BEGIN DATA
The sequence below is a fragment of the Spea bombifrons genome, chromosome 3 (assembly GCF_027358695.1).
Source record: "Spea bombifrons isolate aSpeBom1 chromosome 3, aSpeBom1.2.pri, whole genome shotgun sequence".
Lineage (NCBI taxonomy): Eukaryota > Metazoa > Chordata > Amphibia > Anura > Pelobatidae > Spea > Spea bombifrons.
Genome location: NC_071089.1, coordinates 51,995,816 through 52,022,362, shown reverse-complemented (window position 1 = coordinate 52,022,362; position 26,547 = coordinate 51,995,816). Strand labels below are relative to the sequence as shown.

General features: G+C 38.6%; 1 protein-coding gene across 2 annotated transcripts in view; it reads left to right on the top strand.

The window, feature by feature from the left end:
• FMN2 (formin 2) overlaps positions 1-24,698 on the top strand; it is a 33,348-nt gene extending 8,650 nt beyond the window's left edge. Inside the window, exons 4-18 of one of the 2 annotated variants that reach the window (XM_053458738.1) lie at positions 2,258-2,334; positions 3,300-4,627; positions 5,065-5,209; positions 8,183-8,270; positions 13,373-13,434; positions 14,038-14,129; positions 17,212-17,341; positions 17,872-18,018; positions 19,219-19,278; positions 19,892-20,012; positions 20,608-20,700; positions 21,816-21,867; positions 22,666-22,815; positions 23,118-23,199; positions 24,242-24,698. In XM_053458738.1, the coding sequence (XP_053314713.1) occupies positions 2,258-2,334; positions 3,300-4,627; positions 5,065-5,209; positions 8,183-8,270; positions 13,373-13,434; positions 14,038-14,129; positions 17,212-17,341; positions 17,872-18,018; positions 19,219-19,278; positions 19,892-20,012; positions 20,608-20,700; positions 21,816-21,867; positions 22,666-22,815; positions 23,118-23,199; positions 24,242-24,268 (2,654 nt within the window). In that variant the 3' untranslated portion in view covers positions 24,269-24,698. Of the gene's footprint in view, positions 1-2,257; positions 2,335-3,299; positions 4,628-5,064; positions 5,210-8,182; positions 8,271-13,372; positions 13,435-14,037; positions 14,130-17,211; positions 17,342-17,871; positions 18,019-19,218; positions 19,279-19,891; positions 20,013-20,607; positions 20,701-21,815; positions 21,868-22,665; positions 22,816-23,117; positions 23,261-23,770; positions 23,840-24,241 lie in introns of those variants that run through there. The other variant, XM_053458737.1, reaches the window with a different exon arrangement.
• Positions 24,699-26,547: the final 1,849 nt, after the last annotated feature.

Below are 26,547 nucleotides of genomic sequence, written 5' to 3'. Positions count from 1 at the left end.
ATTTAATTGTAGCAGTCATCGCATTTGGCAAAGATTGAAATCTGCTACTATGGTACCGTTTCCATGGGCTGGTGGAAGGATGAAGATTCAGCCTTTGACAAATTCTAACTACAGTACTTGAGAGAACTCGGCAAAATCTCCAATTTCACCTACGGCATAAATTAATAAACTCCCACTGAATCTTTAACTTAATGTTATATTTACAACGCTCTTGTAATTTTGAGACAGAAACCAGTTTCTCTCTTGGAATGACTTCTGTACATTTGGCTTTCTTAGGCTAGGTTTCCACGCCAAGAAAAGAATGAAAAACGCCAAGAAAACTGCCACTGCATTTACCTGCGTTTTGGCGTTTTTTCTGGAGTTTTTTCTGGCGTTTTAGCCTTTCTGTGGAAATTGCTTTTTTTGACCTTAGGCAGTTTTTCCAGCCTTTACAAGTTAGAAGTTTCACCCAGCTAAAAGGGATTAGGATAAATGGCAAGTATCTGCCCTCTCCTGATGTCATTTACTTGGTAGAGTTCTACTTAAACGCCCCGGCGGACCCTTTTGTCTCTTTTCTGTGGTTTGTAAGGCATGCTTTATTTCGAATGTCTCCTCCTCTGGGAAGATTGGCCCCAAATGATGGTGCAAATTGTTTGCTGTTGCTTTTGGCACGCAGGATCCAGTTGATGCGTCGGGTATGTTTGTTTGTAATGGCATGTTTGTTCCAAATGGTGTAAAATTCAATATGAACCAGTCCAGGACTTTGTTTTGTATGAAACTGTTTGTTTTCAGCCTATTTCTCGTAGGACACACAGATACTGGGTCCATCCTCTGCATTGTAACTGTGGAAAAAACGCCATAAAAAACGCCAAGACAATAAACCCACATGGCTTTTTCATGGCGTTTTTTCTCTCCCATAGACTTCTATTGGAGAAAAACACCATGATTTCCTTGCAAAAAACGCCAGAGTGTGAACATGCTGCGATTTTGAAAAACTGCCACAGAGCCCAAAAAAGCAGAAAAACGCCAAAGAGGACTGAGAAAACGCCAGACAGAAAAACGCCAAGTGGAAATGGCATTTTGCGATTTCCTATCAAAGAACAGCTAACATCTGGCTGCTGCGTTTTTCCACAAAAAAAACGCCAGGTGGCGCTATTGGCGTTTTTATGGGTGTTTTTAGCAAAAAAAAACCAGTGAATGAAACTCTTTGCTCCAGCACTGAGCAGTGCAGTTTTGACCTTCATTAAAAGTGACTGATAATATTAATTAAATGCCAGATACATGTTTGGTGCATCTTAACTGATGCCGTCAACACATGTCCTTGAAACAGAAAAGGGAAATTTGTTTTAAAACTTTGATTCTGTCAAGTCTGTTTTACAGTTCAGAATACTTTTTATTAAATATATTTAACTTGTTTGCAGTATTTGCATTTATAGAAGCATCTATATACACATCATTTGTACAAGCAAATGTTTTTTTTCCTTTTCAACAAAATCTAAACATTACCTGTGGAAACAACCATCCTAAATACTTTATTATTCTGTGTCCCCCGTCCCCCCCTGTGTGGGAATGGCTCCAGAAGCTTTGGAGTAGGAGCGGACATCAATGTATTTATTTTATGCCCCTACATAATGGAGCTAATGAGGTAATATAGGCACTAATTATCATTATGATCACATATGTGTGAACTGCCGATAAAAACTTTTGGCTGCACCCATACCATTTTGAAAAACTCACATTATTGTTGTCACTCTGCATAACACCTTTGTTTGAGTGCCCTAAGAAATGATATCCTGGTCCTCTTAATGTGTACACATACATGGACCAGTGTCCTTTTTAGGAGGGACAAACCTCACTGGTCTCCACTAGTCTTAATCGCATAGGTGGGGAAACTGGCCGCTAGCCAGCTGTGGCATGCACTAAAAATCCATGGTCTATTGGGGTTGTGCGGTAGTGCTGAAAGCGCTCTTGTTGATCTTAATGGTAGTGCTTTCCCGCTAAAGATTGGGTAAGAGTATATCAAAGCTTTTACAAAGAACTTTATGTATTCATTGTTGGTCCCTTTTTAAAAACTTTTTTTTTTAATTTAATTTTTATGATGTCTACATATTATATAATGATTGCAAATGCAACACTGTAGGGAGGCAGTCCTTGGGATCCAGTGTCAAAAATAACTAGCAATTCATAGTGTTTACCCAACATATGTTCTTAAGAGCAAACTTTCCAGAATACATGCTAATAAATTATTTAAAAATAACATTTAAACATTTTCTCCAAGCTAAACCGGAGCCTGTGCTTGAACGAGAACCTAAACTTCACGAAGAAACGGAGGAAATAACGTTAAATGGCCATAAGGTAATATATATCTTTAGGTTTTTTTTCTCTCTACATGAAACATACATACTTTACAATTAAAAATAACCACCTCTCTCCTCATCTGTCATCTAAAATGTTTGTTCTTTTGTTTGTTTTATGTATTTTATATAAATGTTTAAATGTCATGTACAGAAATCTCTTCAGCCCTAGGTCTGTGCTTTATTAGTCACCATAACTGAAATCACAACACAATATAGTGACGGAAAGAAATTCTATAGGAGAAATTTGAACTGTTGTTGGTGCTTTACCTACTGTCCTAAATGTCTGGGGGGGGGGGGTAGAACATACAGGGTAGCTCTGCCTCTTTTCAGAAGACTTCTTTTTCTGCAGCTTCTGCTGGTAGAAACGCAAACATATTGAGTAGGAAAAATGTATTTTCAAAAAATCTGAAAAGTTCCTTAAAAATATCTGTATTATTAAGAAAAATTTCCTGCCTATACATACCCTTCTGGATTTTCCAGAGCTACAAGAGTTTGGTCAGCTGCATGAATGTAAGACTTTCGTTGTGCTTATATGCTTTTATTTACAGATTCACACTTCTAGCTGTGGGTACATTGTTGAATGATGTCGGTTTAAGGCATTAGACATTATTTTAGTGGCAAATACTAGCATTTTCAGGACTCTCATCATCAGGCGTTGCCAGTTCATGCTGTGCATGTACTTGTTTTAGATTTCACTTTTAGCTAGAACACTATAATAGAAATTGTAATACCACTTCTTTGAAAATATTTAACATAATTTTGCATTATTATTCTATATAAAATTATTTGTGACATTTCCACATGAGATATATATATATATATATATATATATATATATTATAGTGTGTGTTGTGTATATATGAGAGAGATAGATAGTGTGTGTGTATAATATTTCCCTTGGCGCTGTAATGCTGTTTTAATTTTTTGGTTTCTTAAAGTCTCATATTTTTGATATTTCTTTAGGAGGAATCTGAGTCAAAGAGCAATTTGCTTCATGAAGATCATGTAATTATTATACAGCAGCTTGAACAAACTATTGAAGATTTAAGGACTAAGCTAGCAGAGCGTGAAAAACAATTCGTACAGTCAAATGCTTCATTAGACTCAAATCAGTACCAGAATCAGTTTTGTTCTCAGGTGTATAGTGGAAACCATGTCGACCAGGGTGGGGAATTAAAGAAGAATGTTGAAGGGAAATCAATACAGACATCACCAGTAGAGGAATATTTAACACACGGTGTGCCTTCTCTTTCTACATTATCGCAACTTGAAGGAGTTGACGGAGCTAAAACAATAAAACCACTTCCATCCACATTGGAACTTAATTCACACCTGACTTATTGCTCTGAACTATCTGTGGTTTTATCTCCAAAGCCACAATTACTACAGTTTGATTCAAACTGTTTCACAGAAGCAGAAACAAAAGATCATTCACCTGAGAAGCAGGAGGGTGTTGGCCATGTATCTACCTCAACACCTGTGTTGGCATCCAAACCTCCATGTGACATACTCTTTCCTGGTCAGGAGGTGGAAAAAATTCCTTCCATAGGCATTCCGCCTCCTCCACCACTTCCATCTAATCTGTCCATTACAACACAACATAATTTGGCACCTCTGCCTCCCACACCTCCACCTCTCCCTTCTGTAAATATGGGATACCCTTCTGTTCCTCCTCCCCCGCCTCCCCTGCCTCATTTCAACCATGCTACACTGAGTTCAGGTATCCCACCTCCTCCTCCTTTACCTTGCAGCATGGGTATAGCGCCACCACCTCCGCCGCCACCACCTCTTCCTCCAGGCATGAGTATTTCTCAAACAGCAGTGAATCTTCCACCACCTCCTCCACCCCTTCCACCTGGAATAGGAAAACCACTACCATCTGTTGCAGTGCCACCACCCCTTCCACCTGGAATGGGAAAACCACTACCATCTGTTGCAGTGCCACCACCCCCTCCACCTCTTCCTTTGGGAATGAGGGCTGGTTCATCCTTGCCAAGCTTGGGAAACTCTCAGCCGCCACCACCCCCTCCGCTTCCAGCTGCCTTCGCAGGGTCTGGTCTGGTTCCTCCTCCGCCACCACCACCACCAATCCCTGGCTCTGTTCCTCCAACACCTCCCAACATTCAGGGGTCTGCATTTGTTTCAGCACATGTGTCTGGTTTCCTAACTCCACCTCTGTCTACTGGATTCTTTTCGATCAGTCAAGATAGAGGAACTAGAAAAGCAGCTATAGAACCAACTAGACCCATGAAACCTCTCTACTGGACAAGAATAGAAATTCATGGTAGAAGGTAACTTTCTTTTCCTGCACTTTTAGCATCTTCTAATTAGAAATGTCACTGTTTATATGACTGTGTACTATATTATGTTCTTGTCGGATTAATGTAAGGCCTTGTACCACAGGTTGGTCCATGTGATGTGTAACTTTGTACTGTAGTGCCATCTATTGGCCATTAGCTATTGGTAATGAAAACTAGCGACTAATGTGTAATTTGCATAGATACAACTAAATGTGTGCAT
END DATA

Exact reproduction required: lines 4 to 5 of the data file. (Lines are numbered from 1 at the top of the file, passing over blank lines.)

Genome location: NC_071089.1, coordinates 51,995,816 through 52,022,362, shown reverse-complemented (window position 1 = coordinate 52,022,362; position 26,547 = coordinate 51,995,816). Strand labels below are relative to the sequence as shown.

General features: G+C 38.6%; 1 protein-coding gene across 2 annotated transcripts in view; it reads left to right on the top strand.